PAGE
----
Cervélo S3 Ultegra Di2 review£4,000.00

Impressively versatile and enjoyable mullet machine

BikeRadar score4/5

Cervélo’s S3 is a high performance hybrid that pulls front-end aero cues from its S series bikes but comfort-boosting rear features from the R series machines. The result is an effortless distance machine that’s deceptively quick and closer cost competition to mainstream brands than you might expect.

    While the sloped top tube and rearward diminishing tube tapers of the S3 create the appearance of a tall front end, it’s actually very closely matched to most other aero road bikes in terms of head tube length in comparable sizes.

    It’s not as radically aero as Cervélo’s P5 and S5 bikes: the seat tube just has a partial wheel hugger cut out rather than being offset back around the wheel, the down tube isn’t ‘notched’ behind the fork to drop it right on top of the tyre and you don’t get top loading internal cable routing.

    The main tube profiles – including bottle shrouding bulge and flush fit seat clamp for the same Cervélo aero seat post – are very similar though. Apart from a head tube that’s 8-20mm taller than the S5, geometry is virtually identical too and the brakes are mounted front of fork and shrouded by shaped rear seatstays in the same way.

    You get the same Cervélo developed BBright oversized, asymmetric bottom bracket design with reduced friction cable guides plus similar full carbon fork and full carbon dropouts too.

    While the frame inserts are swappable for Di2 or conventional cables, the Di2 battery is just bolted to the belly of the bike rather than being mounted internally. It’s because there wasn’t an internal option that fitted when the S3 was designed, and Cervélo assures us it doesn’t significantly affect aerodynamics, but it’s definitely an eyesore on an otherwise very slick chassis.

    We’re used to seeing the boxy machined and hollowed out crank arms of long time collaborators Rotor on Cervélos though – so no surprise it’s Rotor’s 3DF crank and ‘pro compact’ 52/36t rings turning the Ultegra Di2 gears. 3T supplies the well matched cockpit while Fizik sort the seating.

    While the Mavic Cosmic Elite S wheelset looks poor value and less aero advantageous compared to Zipp and home brew carbon wheels on the S3’s Boardman and Giant test companions, weight and responsiveness are surprisingly similar. The matching Yksion Comp tyres definitely feel dead compared to premium models though, so we’d recommend upgrading them before you even leave the shop.

    Some bikes are ostentatiously outstanding in one particular aspect or another straight away, but the S3 is almost unassuming at first. The noticeably damped rear end created by the skinny seatstays hides the muscular horsepower of the BBright keystone and chunky chainstays when you’re trundling through traffic.


    The S3 powered up the steep gradients of our Majorca test ride

    Despite relatively sharp feeling steep angled steering it feels similarly benign rather than belligerent through the bars too. In fact you could tour at tempo all day without really realising that you were on an aero optimised bike apart from the fact you would get to your destination significantly sooner than normal. In spite of the wheel hugger, it’ll still take 25c rubber to put even more pneumatic anaesthetic between you and painful surfaces too.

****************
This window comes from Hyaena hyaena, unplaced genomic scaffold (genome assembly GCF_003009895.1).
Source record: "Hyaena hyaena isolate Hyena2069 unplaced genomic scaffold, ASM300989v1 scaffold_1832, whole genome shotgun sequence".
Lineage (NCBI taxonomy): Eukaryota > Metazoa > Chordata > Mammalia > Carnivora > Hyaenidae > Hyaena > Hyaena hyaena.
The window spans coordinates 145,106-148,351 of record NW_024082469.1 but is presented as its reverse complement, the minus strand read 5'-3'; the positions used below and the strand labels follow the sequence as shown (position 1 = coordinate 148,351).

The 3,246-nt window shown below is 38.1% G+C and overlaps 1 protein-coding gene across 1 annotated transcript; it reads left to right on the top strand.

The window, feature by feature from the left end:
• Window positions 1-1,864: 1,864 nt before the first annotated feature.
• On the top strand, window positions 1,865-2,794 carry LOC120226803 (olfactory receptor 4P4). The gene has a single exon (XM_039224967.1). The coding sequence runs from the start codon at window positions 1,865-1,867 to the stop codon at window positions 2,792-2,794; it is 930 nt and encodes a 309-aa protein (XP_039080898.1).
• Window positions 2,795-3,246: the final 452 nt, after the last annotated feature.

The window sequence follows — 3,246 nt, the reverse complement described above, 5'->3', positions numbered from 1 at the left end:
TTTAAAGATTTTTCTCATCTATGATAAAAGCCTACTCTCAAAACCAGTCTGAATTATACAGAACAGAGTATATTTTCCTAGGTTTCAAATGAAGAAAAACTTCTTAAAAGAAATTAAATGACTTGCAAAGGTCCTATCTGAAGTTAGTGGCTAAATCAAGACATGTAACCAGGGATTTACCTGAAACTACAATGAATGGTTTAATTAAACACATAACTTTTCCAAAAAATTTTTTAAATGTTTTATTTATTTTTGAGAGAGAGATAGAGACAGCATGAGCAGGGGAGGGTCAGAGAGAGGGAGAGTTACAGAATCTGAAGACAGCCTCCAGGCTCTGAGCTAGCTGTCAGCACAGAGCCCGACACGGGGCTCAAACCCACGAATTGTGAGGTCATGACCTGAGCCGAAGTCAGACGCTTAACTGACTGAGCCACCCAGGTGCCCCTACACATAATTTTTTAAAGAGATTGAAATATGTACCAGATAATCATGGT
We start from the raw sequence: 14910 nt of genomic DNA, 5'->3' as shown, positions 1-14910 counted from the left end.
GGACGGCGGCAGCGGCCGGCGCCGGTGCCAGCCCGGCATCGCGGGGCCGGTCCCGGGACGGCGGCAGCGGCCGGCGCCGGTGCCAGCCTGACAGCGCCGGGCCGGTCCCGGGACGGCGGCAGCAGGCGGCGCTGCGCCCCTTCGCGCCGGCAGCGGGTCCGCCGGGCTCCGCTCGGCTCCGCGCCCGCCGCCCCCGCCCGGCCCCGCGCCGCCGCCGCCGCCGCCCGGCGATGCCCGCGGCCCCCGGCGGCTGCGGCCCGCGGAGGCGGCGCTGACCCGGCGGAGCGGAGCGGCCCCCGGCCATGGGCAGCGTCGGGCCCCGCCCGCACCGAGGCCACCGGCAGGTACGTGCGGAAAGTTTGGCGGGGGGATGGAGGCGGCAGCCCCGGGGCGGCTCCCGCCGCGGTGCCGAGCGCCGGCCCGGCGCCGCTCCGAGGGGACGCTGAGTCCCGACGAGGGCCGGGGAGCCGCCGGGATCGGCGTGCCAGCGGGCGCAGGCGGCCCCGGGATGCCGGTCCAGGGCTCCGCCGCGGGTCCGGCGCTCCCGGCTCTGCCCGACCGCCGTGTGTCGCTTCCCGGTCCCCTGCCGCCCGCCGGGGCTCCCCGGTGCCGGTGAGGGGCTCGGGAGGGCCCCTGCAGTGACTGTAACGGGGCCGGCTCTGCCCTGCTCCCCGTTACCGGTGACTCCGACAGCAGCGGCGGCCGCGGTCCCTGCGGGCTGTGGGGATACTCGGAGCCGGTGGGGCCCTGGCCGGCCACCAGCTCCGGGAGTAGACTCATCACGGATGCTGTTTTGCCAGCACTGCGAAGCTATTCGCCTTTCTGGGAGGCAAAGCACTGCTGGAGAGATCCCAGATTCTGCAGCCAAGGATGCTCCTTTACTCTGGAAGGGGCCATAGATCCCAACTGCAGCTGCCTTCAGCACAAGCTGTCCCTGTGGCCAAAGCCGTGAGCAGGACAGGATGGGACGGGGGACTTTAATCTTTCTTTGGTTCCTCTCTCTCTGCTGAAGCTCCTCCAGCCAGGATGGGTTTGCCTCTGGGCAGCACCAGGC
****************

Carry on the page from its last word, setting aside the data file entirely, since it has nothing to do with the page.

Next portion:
Brace yourself between pedals and bars though and it becomes obvious why several Cervélo-sponsored pro teams use the S3 rather than the S5 for a lot of races as it surges up to speed regardless of gradient. While the 30mm deep Mavic hoops don’t have the easy speed sustaining stride of deeper-section wheels, they are more responsive and agile once you’ve swapped the tyres.

    The conventional brakes and carefully aligned cables give it real bite and power into corners too, so once you’ve realised what it’s become capable of it’s an absolute blast to throw around. In fact the more time we spent on the S3 the more we realised what an incredible balance of unthreatening user friendliness but effortlessly easy speed it delivers.

    Whatever the ride on the menu or our mood on the day it always delivered a totally appropriate performance and we hung onto it long past our Majorca mission for evaluating deep section wheels (it’ll happily take the widest HED, Zipp or Reynolds rims) and tyres for subsequent grouptests. The need to change wheels to get the best from it does mean we have to mark it down slightly on value though.

    This article was originally published in Cycling Plus magazine, available on Apple Newsstand and Zinio.

    Guy Kesteven

    Freelance Writer, UK
    Guy started filling his brain with cycle stats and steaming up bike shop windows back in 1980. He worked the other side of those windows from '89 while getting a degree in “describing broken things covered in mud" (archaeology). Dug historical holes in the ground through the early '90s, then became a pro bike tester in '97. Guy has ridden thousands of bikes and even more components the world over since then and can remember them all in vivid, haunting detail. Can't remember where the car keys are, though.
    • Age: 45
    • Height: 180cm / 5' 11"
    • Weight: 68kg / 150lb
    • Waist: 76cm / 30in
    • Chest: 91cm / 36in
    • Discipline: Strict sadomasochist
    • Preferred Terrain: Technical off-piste singletrack and twisted back roads. Up, down, along — so long as it's faster than the last time he did it he's happy.
    • Current Bikes: An ever changing herd of test machines from Tri bikes to fat bikes and everything in between.
    • Dream Bike: His Nicolai Helius AM custom tandem
    • Beer of Choice: Theakston's Old Peculier (not Peculiar)
    • Location: Yorkshire, UK

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